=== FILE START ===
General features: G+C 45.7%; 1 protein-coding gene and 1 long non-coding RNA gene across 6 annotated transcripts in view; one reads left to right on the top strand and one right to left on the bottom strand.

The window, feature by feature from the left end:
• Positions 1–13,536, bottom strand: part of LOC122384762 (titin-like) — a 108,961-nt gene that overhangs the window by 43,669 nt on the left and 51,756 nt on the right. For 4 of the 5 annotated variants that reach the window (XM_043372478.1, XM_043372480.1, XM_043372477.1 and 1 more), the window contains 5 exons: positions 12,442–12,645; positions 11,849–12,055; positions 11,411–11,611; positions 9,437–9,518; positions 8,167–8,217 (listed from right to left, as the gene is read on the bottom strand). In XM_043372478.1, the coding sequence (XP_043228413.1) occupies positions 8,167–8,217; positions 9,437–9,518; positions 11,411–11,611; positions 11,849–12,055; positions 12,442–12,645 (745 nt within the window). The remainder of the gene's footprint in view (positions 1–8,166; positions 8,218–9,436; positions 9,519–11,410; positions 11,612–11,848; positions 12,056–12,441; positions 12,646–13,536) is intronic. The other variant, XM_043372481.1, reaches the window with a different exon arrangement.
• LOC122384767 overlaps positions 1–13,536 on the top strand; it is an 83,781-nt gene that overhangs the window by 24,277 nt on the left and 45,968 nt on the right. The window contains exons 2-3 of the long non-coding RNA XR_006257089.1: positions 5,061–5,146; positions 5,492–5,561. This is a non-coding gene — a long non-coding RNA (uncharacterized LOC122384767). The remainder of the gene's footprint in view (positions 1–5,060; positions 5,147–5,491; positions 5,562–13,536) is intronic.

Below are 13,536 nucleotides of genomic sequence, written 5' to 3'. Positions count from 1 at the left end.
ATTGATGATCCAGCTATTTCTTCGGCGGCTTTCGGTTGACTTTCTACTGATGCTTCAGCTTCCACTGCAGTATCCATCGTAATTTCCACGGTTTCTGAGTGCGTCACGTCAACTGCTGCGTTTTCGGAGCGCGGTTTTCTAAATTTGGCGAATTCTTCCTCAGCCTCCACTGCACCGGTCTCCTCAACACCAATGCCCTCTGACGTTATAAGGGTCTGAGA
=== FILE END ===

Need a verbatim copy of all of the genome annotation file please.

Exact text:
General features: G+C 45.7%; 1 protein-coding gene and 1 long non-coding RNA gene across 6 annotated transcripts in view; one reads left to right on the top strand and one right to left on the bottom strand.

The window, feature by feature from the left end:
• Positions 1–13,536, bottom strand: part of LOC122384762 (titin-like) — a 108,961-nt gene that overhangs the window by 43,669 nt on the left and 51,756 nt on the right. For 4 of the 5 annotated variants that reach the window (XM_043372478.1, XM_043372480.1, XM_043372477.1 and 1 more), the window contains 5 exons: positions 12,442–12,645; positions 11,849–12,055; positions 11,411–11,611; positions 9,437–9,518; positions 8,167–8,217 (listed from right to left, as the gene is read on the bottom strand). In XM_043372478.1, the coding sequence (XP_043228413.1) occupies positions 8,167–8,217; positions 9,437–9,518; positions 11,411–11,611; positions 11,849–12,055; positions 12,442–12,645 (745 nt within the window). The remainder of the gene's footprint in view (positions 1–8,166; positions 8,218–9,436; positions 9,519–11,410; positions 11,612–11,848; positions 12,056–12,441; positions 12,646–13,536) is intronic. The other variant, XM_043372481.1, reaches the window with a different exon arrangement.
• LOC122384767 overlaps positions 1–13,536 on the top strand; it is an 83,781-nt gene that overhangs the window by 24,277 nt on the left and 45,968 nt on the right. The window contains exons 2-3 of the long non-coding RNA XR_006257089.1: positions 5,061–5,146; positions 5,492–5,561. This is a non-coding gene — a long non-coding RNA (uncharacterized LOC122384767). The remainder of the gene's footprint in view (positions 1–5,060; positions 5,147–5,491; positions 5,562–13,536) is intronic.

Below are 13,536 nucleotides of genomic sequence, written 5' to 3'. Positions count from 1 at the left end.
ATTGATGATCCAGCTATTTCTTCGGCGGCTTTCGGTTGACTTTCTACTGATGCTTCAGCTTCCACTGCAGTATCCATCGTAATTTCCACGGTTTCTGAGTGCGTCACGTCAACTGCTGCGTTTTCGGAGCGCGGTTTTCTAAATTTGGCGAATTCTTCCTCAGCCTCCACTGCACCGGTCTCCTCAACACCAATGCCCTCTGACGTTATAAGGGTCTGAGA